Though every matchup will make for prime-time viewing, the pairing of #6 Syracuse against #12 Mississippi State grabs the headlines as one of the most interesting games of this early season. Stansbury certainly sees the possibilities for his team.
"It's an opportunity early in the season to be in one of the best venues in the country and the media capitol of the world. At the same time you're doing it against one of the best programs in the country. Anytime you have an opportunity to be on this stage this time of the year, with a national audience, no question it can only help your program."
The Bulldogs take a 2-0 record to the Garden, after defeating Fairfield and Birmingham-Southern in the tournament's ‘MSU' Regional played in Birmingham. The wins did nothing to help or hurt State's season-opening ranking. In fact, this week's polls were almost identical to last week. Memphis is ranked #24, while St. Mary's is the lone unranked regional winner after upsetting California.
"No question all four teams are quality teams, well-coached," Stansbury said. "We're probably a little more excited just to have the opportunity to get there. We were fortunate to survive those first two games and have this chance to get to New York."
Stansbury can be forgiven if he has some flashbacks en-route. The last time Mississippi State played a four-team tournament in the Big Apple area, it was the 1996 Final Four across the river in the New Jersey Meadowlands. Stansbury was an aide on that Bulldog team, which met Syracuse in the semifinals. And Memphis coach John Calipari was the head coach of F.F. participant Massachusetts.
But that was generations ago in basketball time, and State lost its only game in '96. Stansbury would like to see an outcome more like the last time a Dog team played on the City side of the Hudson River. Two years ago State whipped Xavier in Madison Square Garden in a made-for-TV matchup.
A similar result will take some serious doing, though, as the Orangemen are among the handful of teams consistently listed as national title contenders this year. Syracuse is only a season removed from the 2003 national championship, and this squad can win another. "And they're coming off a great year with a lot of returning players," Stansbury said. "This is a very good Syracuse team."
Syracuse is a particularly challenging foe for a Mississippi State team that struggled offensively in Birmingham. Both Fairfield and BSC threw zone defensive schemes at a Bulldog squad playing without All-America Lawrence Roberts, suspended for the season-opener and sidelined the next night by broken nose that required surgery. His absence left a gaping void in State's middle that nobody filled on the offensive end.
"The film didn't lie," Stansbury said. "We just weren't very good inside." And not just because Roberts was missing, either. The season opened after just two weeks of team practices and State coaches had barely introduced zone-offense. "We were just trying to get to the point we could play. It's something at this time of the year we rarely do, and naturally we weren't very good attacking the zone. Hopefully the last few days we've gotten some better or at least know what to do."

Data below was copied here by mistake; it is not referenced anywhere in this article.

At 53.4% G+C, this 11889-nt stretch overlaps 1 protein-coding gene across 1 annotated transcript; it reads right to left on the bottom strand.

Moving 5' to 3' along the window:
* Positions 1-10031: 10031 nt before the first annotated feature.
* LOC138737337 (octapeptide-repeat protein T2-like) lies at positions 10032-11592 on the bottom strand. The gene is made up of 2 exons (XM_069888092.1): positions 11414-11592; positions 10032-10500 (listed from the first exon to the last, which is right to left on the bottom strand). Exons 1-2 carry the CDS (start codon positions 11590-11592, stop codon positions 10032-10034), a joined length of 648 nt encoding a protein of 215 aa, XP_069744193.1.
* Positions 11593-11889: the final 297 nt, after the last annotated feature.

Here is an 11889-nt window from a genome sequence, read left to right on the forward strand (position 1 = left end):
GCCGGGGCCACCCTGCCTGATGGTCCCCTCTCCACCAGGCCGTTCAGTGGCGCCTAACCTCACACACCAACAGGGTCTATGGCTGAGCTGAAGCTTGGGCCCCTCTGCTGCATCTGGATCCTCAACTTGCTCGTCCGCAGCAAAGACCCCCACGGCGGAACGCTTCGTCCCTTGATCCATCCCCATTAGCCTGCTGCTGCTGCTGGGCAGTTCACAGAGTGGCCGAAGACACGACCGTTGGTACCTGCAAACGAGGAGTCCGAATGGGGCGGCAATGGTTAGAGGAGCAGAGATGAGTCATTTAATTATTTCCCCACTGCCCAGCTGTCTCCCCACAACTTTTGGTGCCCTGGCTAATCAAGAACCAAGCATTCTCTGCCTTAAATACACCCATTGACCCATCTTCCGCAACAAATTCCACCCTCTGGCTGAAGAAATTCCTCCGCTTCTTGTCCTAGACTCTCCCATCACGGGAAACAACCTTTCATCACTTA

And, hopefully, Roberts will be able to line up inside, against an Orangeman team famous for zone defending. But as the Bulldogs boarded their Tuesday flight, Roberts' status was still uncertain. Not only was the 6-9 forward/center getting used to playing in a protective mask, but in a brief attempt to practice Monday a rebound caromed into Roberts' face. "And he was done," Stansbury said.
"Right now we don't know. It's going to be a gametime decision, we'll see if he's able to go or not." And even if Roberts can go against Syracuse, he won't be able to beat the Orangeman defense alone. To do that the entire team has to shoot much better than they did at Birmingham, especially from the arc.
"I don't know if anybody has ever totally figured out their zone," Stansbury said. "There's no secrets against it, eventually you've got to make some perimeter shots. And to this point we haven't done that very well."
Stansbury did like how his team played defensively in the two opening wins, and the rebounding effort was up to standards most of the time though neither foe could match State's overall size. Then again, those victims were not anything close to the caliber of a Syracuse or any team in this CvsC field. So while the Bulldogs are going to New York City with a goal of winning games, the coach also intends to use the trip as a progress report in the early season and a guide in preparing for SEC play.
"This time of the year we're struggling to get our teams to a point to just play the game, and to play against this kind of competition and in this environment will only make you better later in the year," Stansbury said. "We're all trying to get our teams better right now. And playing against a team of the caliber of Syracuse will point up a lot of things we need to work on."
The Bulldogs do have one more piece to work with now, as junior guard Jamall Edmondson was reportedly cleared to being practice Tuesday. This could not be confirmed as practices remain closed. The juco transfer had been held out all preseason over a question about his eligibility and credits earned in a summer course. He did not practice or participate in scrimmage and exhibition games, and did not make the trip to Birmingham. It was not reported if Edmondson was on the travel party Tuesday.
The MSU group was to attend a reception Wednesday at the U.S.S. Intrepid, play Thursday and Friday, and return Saturday morning. As soon as they arrive home the Bulldogs have to prepare for a Sunday afternoon game against Nicholls State in Humphrey Coliseum. It is MSU's home debut.